Preview of the 2023-24 season in Women’s Premiership Rugby: fresh additions and familiar absences.
The renaming of the Premier 15s to Premiership Women’s Rugby (PWR) signifies a fresh start for women’s domestic rugby in England, set to kick off this Saturday. Along with the name change, there are also two new teams and a new broadcasting agreement. However, there are potential concerns looming ahead.
In September 2022, the Worcester men’s team went into administration. However, the women’s team was able to continue with separate funding, preventing the team from collapsing. The club was confirmed to be part of the 2023-24 women’s Premiership season, which brought joy to the supporters. Unfortunately, their happiness was short-lived as on 17 October, it was announced that the club owners, Cube International, were withdrawing the team from all competitions. Head coach Jo Yapp expressed her devastation on social media, sharing that they were on the brink of a successful journey together but it was abruptly cut short.
For this season, the league only has nine teams, so one team will have a week of rest each round. It is still uncertain whether the league will add another team for the 2024-25 season, as the organisers have not made a decision yet.
There are two club names that are not included in the schedule. Prior to the PWR season, the Rugby Football Union conducted a bidding process for the top tier, as there is currently no relegation or promotion system in place.
DMP Sharks, a member of the Premier 15s since its establishment in 2017, made the decision not to submit a bid and were subsequently not granted a spot. The team from the north opted to participate in Championship One North, but unfortunately had to withdraw due to a shortage of players. They are now aiming to return to competition in the 2024-25 season.
Wasps, who have been a part of the women’s top flight for 38 years, did put in a bid to be a part of PWR but were not given a place because other clubs better met the criteria set out by the RFU. The side have since ceased to exist in a professional capacity.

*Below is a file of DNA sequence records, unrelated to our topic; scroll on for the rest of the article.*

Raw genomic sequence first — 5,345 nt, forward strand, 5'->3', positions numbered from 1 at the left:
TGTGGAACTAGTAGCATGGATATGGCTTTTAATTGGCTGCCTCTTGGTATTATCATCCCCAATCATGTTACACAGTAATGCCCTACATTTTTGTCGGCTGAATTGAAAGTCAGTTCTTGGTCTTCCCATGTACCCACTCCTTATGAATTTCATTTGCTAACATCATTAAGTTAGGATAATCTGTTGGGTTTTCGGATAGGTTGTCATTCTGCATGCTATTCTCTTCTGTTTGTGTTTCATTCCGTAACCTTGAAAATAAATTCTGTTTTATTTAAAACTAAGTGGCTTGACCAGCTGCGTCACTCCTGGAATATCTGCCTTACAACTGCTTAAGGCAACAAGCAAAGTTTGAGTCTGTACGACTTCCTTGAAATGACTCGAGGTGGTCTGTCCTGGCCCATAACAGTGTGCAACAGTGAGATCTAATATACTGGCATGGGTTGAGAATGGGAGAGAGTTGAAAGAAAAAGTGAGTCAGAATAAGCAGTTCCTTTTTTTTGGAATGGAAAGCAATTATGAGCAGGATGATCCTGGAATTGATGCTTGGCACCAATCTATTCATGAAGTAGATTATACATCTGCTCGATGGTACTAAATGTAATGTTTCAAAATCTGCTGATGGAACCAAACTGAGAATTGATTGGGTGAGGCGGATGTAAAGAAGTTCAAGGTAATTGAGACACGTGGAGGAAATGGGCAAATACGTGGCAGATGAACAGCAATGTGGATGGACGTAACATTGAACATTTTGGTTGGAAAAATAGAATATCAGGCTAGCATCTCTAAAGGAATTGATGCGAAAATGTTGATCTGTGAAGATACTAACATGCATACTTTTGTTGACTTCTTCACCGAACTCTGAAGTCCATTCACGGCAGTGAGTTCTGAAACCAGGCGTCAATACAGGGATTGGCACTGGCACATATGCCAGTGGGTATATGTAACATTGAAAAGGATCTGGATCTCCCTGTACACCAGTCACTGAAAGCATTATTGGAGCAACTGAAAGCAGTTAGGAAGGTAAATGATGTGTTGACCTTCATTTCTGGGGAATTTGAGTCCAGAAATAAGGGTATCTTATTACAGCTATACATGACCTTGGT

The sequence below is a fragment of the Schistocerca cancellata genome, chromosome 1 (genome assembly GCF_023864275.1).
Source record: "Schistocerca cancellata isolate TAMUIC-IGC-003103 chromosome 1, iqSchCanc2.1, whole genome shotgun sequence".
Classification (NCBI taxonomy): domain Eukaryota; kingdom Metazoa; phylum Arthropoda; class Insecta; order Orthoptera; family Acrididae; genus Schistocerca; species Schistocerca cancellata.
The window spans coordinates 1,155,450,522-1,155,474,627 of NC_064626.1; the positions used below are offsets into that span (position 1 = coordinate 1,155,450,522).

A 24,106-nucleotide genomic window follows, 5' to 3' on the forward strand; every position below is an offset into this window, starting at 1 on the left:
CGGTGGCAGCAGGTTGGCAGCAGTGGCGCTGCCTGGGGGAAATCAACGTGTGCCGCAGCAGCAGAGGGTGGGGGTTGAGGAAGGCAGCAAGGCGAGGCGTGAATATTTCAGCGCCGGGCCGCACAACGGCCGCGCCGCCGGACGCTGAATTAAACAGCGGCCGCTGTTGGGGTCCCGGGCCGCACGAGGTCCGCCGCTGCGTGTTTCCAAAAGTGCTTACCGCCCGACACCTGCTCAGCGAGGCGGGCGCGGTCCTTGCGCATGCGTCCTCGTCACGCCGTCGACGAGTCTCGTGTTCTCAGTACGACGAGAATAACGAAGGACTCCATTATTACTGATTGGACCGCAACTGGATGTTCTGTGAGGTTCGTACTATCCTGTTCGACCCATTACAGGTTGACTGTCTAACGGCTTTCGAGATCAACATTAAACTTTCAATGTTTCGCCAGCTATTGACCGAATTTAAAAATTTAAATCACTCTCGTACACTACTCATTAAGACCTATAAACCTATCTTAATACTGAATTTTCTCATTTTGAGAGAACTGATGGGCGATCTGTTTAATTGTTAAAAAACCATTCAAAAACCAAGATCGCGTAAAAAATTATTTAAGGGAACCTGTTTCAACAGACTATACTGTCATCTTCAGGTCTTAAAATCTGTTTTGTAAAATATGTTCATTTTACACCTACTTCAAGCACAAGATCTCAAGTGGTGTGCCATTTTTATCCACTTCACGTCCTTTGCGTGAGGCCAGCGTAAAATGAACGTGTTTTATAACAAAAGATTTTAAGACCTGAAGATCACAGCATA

However, there is still hope in the domestic game as last season’s league competition was the most intense and tightly contested. Both regular season games and the final saw record-breaking attendance numbers. Although two clubs were replaced during the retendering process, two new clubs, Leicester and Ealing Trailfinders, have joined the league.
Their assignment is to create a competitive team for the Premiership, and they have successfully assembled strong rosters by recruiting top players from other English teams as well as luring talent from other leagues. Ealing has acquired Canada’s Tyson Beukeboom from Cowichan, while Leicester has added Scotland’s Francesca McGhie from Watsonians.
PWR, in addition to two recently established clubs, is a component of a 10-year plan for promoting women’s rugby in England with a focus on sustainability. According to Belinda Moore, the CEO of PWR, their ultimate goal is to make the league the most fiercely competitive, forward-thinking, and environmentally conscious domestic rugby competition in the world. Moore also emphasizes that the current state of elite women’s rugby in England is at an all-time high. PWR has already begun making strides towards achieving their goal by securing a new broadcast agreement with TNT Sports. This deal includes coverage of one match per round, as well as both semi-final games and the final match.
Gloucester-Hartpury claimed their first Premier 15s trophy last season, defeating Exeter in the final and becoming the new defending champions. Sisilia Tuipulotu, Gloucester’s prop, describes the victory as an incredible feeling and it has inspired them for the current season.
“I believe that regardless of the outcome, we will always be a team that others want to defeat,” states the Welsh player. “Although we are aware of this, it doesn’t affect us and we simply focus on each game as it comes. Our team is motivated to bring the victory back home once more.”
The beginning of Gloucester-Hartpury’s title defense will not take place this weekend, as their scheduled match against Worcester in the first round has been cancelled. Their first game of the season will now be on 25 November against Leicester, in a double header with the men’s team at Kingsholm.
Bristol, the local competitors of Gloucester-Hartpury, will have their first game of the season against Sale at Ashton Gate. The game will be broadcasted on TNT Sports, and there is some exciting news for Bristol fans. England’s Abbie Ward, who has been absent from the field since the World Cup final in November due to giving birth to her first child, Hallie, with her husband and Bristol head coach Dave Ward, will be making her return. Despite only being 17 weeks postpartum, the co-captain and second-row will be starting in the game on Saturday.